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The Rock’s Passion Project Is A Drab Slog Through Superhero Clichés

Jan 9, 2023

Jesus Christ, am I ever tired of superhero movies. Maybe you’re not, in which case, you should close the tab and move on; anything that follows doesn’t matter because superhero movies are critic-proof, hence their limitless boosting (in funding, in marketing, in overall dominance) by a risk-averse industry. But maybe you’re here because you’re a little tired of them, but not all of ‘em, not the good ones, and you’re wondering if maybe DC’s “Black Adam” is one of those occasional good ones, like “Black Panther” (well, the first three-quarters) or “Wonder Woman” (well, the first three-quarters) or “Thor: Ragnarok” (well, the first – you get the idea). And if that’s your question, I can assure you that this is not the case with “Black Adam,” a joyless, glacially paced compendium of interchangeable scenes of people floating around in their goofy masks and capes, tossing clichéd dialogue and CG lightning bolts, and punching each other into buildings. It’s just all so profoundly, undeniably silly – and it’s depressing, frankly, that this is apparently the only thing people want when they go to the movies.
Nevertheless, let’s press on. “Black Adam” begins with a ten-minute faux-“300” prologue with more voice-over than your average audiobook, and I could easily hit my word count just trying to summarize all the necessary “world-building” and front-loaded exposition. Suffice it to say that it’s set in Kahndaq, a fictional Middle Eastern country populated by “the first self-governing people on earth,” but they’re enslaved by a king who then forces them to dig up a mysterious material called “eterenium” (“unobtanium” was taken) to build him a magic crown. To fight back, Teth Adam (Dwayne Johnson), a leader of the brewing uprising, is “empowered with the gift of the gods” but trapped in his tomb for thousands of years.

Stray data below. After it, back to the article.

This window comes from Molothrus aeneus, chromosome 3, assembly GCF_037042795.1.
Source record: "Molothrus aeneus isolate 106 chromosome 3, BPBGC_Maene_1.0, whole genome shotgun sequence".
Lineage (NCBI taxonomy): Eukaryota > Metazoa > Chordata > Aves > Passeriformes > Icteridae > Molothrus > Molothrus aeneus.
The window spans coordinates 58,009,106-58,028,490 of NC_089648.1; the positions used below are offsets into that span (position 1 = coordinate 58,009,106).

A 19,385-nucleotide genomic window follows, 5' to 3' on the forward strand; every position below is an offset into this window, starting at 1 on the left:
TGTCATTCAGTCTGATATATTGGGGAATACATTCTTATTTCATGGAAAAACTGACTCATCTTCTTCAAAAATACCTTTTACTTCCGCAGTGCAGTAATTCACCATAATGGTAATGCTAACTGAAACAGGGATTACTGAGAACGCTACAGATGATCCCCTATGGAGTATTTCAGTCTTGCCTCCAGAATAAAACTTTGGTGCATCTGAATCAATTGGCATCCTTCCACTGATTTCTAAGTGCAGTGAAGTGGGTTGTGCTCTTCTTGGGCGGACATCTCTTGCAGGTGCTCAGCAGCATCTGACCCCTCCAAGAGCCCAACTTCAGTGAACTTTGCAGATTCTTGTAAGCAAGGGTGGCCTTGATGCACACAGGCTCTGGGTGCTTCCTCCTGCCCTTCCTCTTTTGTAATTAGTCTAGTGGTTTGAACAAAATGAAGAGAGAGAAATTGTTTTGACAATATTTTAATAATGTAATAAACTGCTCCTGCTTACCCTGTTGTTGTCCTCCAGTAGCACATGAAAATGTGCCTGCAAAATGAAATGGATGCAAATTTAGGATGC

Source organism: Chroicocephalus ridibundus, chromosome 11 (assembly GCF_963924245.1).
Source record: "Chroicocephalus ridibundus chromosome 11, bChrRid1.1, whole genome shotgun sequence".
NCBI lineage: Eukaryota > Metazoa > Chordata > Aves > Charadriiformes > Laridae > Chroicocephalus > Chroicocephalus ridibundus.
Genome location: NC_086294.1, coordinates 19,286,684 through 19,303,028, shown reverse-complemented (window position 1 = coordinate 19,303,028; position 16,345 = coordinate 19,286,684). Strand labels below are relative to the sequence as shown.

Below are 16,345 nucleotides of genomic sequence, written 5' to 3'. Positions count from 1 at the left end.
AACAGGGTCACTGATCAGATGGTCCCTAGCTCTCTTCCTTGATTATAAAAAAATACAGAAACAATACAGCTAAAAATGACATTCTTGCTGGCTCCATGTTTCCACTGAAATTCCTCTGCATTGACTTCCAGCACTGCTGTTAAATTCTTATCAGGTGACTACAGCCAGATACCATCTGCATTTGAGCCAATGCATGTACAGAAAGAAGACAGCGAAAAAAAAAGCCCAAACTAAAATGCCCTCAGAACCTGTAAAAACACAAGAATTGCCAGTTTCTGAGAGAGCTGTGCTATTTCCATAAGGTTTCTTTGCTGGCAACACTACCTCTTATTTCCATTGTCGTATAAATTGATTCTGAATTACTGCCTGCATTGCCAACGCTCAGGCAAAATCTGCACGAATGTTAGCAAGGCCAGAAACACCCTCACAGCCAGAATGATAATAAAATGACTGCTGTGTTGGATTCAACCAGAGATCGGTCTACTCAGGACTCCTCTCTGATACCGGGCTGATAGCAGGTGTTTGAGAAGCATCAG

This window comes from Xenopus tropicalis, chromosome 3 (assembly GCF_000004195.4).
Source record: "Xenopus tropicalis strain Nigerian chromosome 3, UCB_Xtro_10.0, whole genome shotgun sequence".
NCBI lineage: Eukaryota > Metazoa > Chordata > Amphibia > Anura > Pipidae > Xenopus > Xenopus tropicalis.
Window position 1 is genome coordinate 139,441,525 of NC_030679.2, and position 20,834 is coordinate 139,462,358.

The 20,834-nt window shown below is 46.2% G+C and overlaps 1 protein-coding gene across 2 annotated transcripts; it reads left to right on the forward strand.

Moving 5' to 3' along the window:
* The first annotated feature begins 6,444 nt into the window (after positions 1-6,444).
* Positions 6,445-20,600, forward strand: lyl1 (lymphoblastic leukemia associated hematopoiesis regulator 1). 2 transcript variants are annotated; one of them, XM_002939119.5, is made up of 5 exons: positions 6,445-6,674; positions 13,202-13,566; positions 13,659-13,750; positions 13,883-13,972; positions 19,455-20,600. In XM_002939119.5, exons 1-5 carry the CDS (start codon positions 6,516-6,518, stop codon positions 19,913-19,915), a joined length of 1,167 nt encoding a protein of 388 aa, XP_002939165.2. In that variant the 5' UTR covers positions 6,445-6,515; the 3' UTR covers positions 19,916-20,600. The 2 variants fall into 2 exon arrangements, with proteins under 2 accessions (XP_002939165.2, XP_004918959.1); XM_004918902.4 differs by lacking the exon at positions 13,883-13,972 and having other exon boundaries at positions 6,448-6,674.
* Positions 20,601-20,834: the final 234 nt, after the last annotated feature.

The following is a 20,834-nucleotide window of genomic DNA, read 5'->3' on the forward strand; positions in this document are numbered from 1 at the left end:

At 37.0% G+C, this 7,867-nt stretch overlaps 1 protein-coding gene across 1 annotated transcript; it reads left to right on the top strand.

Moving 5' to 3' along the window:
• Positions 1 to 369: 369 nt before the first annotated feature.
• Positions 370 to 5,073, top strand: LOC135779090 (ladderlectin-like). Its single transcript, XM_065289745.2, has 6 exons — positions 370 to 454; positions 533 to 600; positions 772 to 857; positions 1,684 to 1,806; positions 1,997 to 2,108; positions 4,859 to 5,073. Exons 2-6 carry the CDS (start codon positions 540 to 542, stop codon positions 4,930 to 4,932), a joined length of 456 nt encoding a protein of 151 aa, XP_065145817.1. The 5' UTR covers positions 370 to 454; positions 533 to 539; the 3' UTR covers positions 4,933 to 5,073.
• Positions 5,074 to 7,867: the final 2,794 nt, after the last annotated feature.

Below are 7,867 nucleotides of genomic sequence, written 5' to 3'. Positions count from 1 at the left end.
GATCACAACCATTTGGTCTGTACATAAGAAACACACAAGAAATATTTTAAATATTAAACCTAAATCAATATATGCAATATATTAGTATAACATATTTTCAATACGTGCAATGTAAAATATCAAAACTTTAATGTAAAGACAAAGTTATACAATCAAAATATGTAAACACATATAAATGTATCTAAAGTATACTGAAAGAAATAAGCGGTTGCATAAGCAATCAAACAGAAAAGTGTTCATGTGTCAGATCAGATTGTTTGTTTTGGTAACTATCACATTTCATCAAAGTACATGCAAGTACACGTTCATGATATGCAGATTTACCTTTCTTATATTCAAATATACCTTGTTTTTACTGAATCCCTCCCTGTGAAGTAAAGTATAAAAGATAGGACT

READ MORE: Dwayne Johnson Says It’s “Absolutely” The Plan For Black Adam To Fight Superman: “That Is The Whole Point Of This”
Cut to present-day Kahndaq, where Adriana (Sarah Shahi) is attempting to gain an upper hand on occupying forces by retrieving the magic crown from that same tomb. (Or something. The storytelling could politely be described as foggy.) After some flaccid “Tomb Raider” stylings, as Adrianna and her painfully unfunny brother Karim (Mohammed Amer) go into the caves, they’re thwarted by traitors to the cause, and whoopsie-doodle, they awaken Teth Adam, who kills pretty much everyone but them. It’s a big, epic fight scene (scored, stupidly, to “Paint it Black” by the Stones – BLACK, get it??), but as has become the norm, the effects are phony and weightless, even for these sorts of things, and thus the stakes are non-existent.
And then it switches gears into something even less promising: suddenly Viola Davis is putting together a team, and this viewer’s heart was filled with fear that the entire film was an undercover operation to unleash the “Ayer Cut” of “Suicide Squad.” But no, she has charged Hawkman (Aldis Hodge) with organizing a new iteration of the “Justice Society,” which sounds like such a flea market bootleg version of the Justice League that it gets the biggest laugh in the picture.